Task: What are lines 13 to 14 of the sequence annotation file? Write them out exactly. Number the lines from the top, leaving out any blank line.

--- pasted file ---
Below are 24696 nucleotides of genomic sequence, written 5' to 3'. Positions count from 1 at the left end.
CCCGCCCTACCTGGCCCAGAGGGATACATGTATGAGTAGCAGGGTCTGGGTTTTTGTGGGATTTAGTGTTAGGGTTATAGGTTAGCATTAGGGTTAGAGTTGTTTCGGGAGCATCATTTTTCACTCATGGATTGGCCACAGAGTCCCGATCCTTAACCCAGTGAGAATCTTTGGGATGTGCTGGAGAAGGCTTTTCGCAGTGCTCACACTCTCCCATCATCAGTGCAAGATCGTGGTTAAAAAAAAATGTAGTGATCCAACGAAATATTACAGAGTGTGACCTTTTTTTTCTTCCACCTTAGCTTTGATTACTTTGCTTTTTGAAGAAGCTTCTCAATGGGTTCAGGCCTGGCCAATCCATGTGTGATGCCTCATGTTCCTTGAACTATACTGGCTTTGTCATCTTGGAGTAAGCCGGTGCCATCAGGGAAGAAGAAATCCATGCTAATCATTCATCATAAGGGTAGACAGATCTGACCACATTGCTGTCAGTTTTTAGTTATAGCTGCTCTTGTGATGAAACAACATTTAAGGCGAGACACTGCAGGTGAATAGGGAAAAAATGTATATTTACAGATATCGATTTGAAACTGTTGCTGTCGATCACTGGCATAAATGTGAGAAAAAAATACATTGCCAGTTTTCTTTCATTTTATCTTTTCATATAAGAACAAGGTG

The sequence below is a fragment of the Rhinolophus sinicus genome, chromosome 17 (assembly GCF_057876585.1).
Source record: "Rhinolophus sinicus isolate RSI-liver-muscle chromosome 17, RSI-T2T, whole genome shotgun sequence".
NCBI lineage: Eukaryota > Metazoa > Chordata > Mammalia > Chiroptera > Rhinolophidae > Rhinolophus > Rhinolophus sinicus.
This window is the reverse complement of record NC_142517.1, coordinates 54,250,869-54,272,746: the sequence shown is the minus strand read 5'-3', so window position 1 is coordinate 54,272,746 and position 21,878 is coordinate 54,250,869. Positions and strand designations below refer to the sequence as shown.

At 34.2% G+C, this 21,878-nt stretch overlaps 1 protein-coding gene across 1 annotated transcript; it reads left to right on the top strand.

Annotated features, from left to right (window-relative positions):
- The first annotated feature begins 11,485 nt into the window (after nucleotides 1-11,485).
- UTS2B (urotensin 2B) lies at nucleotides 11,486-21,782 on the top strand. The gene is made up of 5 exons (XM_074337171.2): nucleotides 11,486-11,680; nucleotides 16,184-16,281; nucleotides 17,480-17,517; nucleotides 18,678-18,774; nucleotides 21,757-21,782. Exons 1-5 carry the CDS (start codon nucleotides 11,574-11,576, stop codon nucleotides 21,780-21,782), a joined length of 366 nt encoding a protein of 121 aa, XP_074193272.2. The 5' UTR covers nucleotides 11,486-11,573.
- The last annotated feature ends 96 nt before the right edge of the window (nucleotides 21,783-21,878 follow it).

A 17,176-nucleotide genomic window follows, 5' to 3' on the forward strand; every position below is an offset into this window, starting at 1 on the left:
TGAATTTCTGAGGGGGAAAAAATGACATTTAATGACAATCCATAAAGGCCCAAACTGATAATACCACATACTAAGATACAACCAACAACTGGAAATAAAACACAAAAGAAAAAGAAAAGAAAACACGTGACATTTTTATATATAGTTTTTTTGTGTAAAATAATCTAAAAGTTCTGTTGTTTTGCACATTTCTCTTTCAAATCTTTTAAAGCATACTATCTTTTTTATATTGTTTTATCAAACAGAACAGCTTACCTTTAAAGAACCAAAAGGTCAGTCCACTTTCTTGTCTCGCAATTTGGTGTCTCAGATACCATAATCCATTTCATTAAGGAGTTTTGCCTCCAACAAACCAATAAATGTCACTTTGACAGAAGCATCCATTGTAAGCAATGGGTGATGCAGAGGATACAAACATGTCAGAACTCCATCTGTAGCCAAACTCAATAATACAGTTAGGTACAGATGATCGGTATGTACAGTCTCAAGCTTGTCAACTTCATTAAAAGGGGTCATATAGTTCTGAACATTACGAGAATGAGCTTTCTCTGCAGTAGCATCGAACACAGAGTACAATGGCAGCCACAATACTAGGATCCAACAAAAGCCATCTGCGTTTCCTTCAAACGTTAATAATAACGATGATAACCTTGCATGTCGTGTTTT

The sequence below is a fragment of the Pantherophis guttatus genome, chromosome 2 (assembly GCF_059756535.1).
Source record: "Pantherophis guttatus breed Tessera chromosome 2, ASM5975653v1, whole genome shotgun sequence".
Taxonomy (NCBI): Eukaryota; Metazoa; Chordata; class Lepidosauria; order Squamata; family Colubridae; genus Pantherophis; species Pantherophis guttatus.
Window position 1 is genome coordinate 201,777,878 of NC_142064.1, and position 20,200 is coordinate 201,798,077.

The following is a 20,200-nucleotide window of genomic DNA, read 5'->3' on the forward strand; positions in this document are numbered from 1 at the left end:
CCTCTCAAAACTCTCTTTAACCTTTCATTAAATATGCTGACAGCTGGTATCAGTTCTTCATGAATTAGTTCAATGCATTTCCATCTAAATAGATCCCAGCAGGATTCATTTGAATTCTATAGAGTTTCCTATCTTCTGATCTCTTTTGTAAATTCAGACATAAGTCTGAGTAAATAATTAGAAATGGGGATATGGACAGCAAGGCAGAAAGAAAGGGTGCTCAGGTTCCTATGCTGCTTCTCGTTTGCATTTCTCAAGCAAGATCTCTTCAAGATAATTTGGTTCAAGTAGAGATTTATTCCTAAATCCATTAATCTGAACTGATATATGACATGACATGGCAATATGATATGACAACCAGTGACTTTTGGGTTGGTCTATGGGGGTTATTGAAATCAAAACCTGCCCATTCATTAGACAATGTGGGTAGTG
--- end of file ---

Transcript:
TGAATTTCTGAGGGGGAAAAAATGACATTTAATGACAATCCATAAAGGCCCAAACTGATAATACCACATACTAAGATACAACCAACAACTGGAAATAAAACACAAAAGAAAAAGAAAAGAAAACACGTGACATTTTTATATATAGTTTTTTTGTGTAAAATAATCTAAAAGTTCTGTTGTTTTGCACATTTCTCTTTCAAATCTTTTAAAGCATACTATCTTTTTTATATTGTTTTATCAAACAGAACAGCTTACCTTTAAAGAACCAAAAGGTCAGTCCACTTTCTTGTCTCGCAATTTGGTGTCTCAGATACCATAATCCATTTCATTAAGGAGTTTTGCCTCCAACAAACCAATAAATGTCACTTTGACAGAAGCATCCATTGTAAGCAATGGGTGATGCAGAGGATACAAACATGTCAGAACTCCATCTGTAGCCAAACTCAATAATACAGTTAGGTACAGATGATCGGTATGTACAGTCTCAAGCTTGTCAACTTCATTAAAAGGGGTCATATAGTTCTGAACATTACGAGAATGAGCTTTCTCTGCAGTAGCATCGAACACAGAGTACAATGGCAGCCACAATACTAGGATCCAACAAAAGCCATCTGCGTTTCCTTCAAACGTTAATAATAACGATGATAACCTTGCATGTCGTGTTTT

The sequence below is a fragment of the Pantherophis guttatus genome, chromosome 2 (assembly GCF_059756535.1).